Unsupervised domain adaptation for fine-grained action understanding

Student thesis: Doctoral ThesisDoctor of Philosophy (PhD)


Fine-grained actions are short actions that typically last a matter of seconds. However, due to the difficulty in collecting and annotating fine-grained actions, datasets contain limited variability in their collection. Many datasets are collected in a single environment, with few participants and cameras. Computer vision models trained on such datasets may not perform well on videos encountered when they are deployed. This work showcases several domains shifts in the large scale dataset of fine-grained actions, EPIC-KITCHENS.

This thesis focuses on unsupervised domain adaptation for fine-grained action understanding. This assumes there is a domain shift between the labelled videos used for training (the source domain) and videos used for testing (the target domain). With access to unlabelled videos from the target domain, the aim is to improve the performance of fine-grained action understanding tasks. Unsupervised domain adaptation reduces the high cost of annotating fine-grained actions, which is often expensive or impractical in the target domain.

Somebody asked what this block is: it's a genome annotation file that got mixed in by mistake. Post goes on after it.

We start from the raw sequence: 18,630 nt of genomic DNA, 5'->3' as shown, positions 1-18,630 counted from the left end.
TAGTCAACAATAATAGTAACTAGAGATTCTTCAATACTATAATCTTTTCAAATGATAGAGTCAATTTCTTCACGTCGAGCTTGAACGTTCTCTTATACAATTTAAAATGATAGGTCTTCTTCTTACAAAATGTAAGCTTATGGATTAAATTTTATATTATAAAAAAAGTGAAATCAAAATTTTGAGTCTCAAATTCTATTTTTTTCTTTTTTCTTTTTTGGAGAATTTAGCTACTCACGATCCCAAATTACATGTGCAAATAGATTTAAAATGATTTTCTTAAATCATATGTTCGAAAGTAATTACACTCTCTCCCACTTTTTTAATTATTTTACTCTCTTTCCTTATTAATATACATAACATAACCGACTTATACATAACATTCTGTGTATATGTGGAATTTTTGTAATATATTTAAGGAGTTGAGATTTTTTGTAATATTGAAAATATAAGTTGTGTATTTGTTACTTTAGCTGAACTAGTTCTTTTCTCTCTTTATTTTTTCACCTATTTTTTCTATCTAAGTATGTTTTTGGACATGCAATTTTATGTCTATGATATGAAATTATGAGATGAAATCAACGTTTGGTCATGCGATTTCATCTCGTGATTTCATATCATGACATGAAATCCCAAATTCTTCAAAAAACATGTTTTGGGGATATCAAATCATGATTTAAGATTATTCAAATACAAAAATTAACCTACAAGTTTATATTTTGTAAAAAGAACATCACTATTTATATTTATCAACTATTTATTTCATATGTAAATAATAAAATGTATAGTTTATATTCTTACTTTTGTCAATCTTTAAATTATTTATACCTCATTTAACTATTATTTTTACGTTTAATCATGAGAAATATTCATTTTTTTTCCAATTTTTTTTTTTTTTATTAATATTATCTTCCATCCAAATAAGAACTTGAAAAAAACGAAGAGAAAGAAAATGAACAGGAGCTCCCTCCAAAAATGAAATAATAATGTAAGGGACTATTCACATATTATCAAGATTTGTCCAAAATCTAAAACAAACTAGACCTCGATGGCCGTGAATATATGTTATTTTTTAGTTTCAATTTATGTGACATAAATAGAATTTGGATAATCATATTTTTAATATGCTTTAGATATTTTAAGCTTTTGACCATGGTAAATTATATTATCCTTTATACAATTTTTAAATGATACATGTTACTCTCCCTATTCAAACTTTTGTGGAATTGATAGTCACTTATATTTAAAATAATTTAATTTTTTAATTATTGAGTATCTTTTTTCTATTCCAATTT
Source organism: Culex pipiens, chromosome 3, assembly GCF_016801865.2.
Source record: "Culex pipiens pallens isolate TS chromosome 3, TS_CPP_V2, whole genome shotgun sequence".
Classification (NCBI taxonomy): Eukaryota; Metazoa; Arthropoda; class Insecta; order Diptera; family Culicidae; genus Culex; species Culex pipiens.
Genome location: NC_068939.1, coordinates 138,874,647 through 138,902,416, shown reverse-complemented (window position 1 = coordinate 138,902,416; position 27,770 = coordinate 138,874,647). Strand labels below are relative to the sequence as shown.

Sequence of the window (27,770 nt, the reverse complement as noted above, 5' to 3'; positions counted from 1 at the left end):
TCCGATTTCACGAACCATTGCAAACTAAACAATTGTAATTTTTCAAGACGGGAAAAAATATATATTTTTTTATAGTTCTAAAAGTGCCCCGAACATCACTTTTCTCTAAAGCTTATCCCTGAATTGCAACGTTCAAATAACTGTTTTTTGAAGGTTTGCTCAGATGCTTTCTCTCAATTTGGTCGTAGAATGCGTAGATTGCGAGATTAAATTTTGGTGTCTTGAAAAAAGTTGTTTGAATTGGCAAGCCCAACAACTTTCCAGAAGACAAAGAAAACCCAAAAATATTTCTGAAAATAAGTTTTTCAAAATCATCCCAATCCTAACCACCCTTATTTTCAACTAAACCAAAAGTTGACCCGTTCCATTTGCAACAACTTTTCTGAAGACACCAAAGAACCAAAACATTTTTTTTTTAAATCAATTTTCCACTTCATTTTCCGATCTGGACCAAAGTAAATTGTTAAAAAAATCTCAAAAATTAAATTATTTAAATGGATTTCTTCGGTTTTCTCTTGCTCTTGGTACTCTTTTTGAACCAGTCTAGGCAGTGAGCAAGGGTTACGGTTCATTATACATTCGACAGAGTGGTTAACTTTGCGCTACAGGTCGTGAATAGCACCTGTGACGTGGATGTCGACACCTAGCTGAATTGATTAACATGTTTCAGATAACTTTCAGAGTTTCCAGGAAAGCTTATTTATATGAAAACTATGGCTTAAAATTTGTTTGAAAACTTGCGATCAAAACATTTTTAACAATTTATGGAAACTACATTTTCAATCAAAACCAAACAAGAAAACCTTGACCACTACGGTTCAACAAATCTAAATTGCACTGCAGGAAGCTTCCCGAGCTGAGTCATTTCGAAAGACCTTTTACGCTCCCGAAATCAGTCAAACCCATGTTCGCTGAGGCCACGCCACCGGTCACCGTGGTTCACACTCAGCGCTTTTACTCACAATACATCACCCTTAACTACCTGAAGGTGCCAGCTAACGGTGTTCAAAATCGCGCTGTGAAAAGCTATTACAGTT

Videos depicting fine-grained actions contain both visual and motion information, as well as audio and often textual descriptions. This work explores utilising these multiple modalities to improve domain adaptation, as well as learn a representation of fine-grained actions. Some modalities will be more robust than others to different domain shifts, for example motion is more robust than RGB to environmental changes. A domain adaptation solution is proposed which improves action recognition performance by exploiting the differing level of robustness of video modalities to do main shifts. Additionally, cross-modal tasks can be used to learn discriminative information about fine-grained actions. A domain adaptation solution is proposed to adapt a text-to-video retrieval system to a novel set of uncaptioned videos.
Date of Award25 Jan 2022
Original languageEnglish
Awarding Institution
  • University of Bristol
SupervisorDima Damen (Supervisor) & Walterio W Mayol-Cuevas (Supervisor)

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